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    Hello everyone! I am very sorry that I can not give you more info about this now... Due to the contracts I have in place with the distributor and manufacturer I can not discuss any of the details. I assure you that it will be out soon and it will work. I can however tell you that it helps in the detection of bed bugs not elimation of bed bugs. A professional exterminator with the right inspection and techniques can only rid you totally of bed bugs. But however, since a person does not realize (normally) that they have bed bugs till about 6 months after they already have them... This will help detect them sooner and thus allow you to get rid of the problem (by calling a pest control company) before it becomes a wide spread infestation throughout your house/apt. This monitor will also catch a wide array of other insects that may look like bed bugs and bite like bed bugs such as spiders, misquitoes, flies, beeles, etc. Also, by having a sample of whatever insect pest is causing the problem allows the pest control company to properly identify and treat the correct areas.

    Again, I am truly sorry that I can not tell you much further due to my restraints/contracts but it is the truth! I was just looking and studying my market research and saw this site... I then saw the problems and concerns you all were having and could not keep this great news to myself. I will let you know the second it comes to market so don't worry.
    Sincerely,
    Bed Bug Master

  11. Bites44

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    Posted 11 years ago
    Wed Feb 6 2008 11:40:30
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    Totally totally agree with Scaredand... I think that my bugs are all gone but not sure, and am going to hire a dog this month (just got our first one in the city, which is another plus for me)

    If such a monitor existed, I would put one under my covers and not sleep that night, hoping to catch one or two, then I would know. Surely with all our technology and brain power someone can invent a trap with a CO2 cartridge and some heat to act as a 'trap" and monitor for all us folk who do not know where the harborages are.

    You could put the little box in various places, turn it on. Out comes a steady stream of gas and a little heat (just the right amount.) Turn the heat down in the rooms, the starving little little guys are soon shouting: "Hey there's a human over there and it's warm, let's go." Now we need something to kill them..... maybe a piece of poisoned liver? Or use a timeclock, and at about 6 am or so, another cartrdige sends out a little bit of cynanide.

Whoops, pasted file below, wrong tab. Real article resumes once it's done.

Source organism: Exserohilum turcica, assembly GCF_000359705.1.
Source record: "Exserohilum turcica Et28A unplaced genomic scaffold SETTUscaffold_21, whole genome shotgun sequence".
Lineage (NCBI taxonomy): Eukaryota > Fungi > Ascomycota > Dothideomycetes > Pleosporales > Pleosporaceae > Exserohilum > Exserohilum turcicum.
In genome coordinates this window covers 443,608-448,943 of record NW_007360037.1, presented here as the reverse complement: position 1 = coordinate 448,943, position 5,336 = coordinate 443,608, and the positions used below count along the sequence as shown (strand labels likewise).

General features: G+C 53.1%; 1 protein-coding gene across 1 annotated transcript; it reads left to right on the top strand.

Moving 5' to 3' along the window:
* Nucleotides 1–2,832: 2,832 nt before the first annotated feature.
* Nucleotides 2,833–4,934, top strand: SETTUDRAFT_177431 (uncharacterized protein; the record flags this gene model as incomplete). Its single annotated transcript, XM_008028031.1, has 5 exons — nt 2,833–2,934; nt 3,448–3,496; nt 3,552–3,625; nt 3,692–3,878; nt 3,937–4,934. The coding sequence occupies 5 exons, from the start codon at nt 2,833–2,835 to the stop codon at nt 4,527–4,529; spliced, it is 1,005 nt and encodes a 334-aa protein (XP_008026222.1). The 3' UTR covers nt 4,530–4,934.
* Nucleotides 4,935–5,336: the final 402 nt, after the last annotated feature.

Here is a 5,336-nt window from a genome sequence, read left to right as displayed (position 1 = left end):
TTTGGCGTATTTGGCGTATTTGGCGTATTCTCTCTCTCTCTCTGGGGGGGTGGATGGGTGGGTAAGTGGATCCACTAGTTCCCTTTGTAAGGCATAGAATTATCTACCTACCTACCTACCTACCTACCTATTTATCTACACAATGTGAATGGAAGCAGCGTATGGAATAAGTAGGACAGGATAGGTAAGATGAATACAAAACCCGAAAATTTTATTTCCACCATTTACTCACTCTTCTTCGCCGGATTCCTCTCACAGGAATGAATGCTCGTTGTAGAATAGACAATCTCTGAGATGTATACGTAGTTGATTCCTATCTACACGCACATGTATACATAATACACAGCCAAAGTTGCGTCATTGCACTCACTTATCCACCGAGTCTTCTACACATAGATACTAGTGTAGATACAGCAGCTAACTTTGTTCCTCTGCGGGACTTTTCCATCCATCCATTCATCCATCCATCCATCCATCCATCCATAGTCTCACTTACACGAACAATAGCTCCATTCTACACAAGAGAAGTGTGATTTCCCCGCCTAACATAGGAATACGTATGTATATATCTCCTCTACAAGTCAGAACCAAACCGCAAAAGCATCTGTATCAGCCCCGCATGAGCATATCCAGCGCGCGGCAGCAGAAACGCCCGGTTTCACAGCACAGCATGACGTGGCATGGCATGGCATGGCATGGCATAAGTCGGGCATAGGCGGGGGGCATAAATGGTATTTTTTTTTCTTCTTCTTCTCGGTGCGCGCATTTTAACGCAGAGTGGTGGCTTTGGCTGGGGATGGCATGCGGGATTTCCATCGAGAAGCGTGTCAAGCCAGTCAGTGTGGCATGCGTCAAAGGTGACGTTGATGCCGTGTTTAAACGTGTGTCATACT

Oh I wish I were a researcher,, maybe an inventor; I would make millions overnight.

  12. Nobugsonme

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    Posted 11 years ago
    Wed Feb 6 2008 11:55:49
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    We've been hearing people were working on aggregate pheromone traps for over a year. It will be very useful once available and assuming it works.

  13. (deleted)

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    Posted 11 years ago
    Wed Feb 6 2008 11:58:22
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    Yes, LastMeal, you are not the only one who is tired of don't let the bedbugs bite.

    But let's not give away our secrets.

    Because the upshot is that it's a good index of who is a pro (or a sufferer) and who is completely new to the issues. For example, the best news articles gave it a rest quite a while ago.

  14. IveBeenBugged

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    Posted 11 years ago
    Wed Feb 6 2008 15:46:39
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    Bites44 there is already a "trap" like you speak of that emits heat and carbon dioxcide to attract insects. It was designed for mosquitoes though and use propane as an energy source.

    Hence it would not be good for indoor use. I believe it also zaps the bugs once they are attracted to it. I'm not sure if anyone has considered using it with a power source that would not be harmful indoors.

    bedbugmaster I truly hope there is something on the way that works like you say my own feelings on this is it is only the tip of the iceberg and that bed bugs are on the verge of exploding not just in NY but nation wide (ok world wide).

  15. Winston O. Buggy

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    Posted 11 years ago
    Wed Feb 6 2008 16:09:24
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    I have reason to suspect that this trap will be of a passive nature as the various pheromone and other attractants have yet to effectively pan out for a variety of reasons.

  16. fightorflight

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    Posted 11 years ago
    Wed Feb 6 2008 19:54:52
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    Bedbugmaster - okay, your second post was less hype and more plausible information. We all hope your monitor shows some useful level of effectiveness.

  17. thebedbugresource

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    Posted 11 years ago
    Mon Feb 11 2008 10:47:09
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    We have known for nearly two years that the bed bug pheromones used for aggregation have been isolated.

    These same pheromones have also been synthetically produced.

    The trouble is that they are very volatile, and within populations of bed bugs this pheromone may be slightly different. This causes a problem for commercial use as a monitor.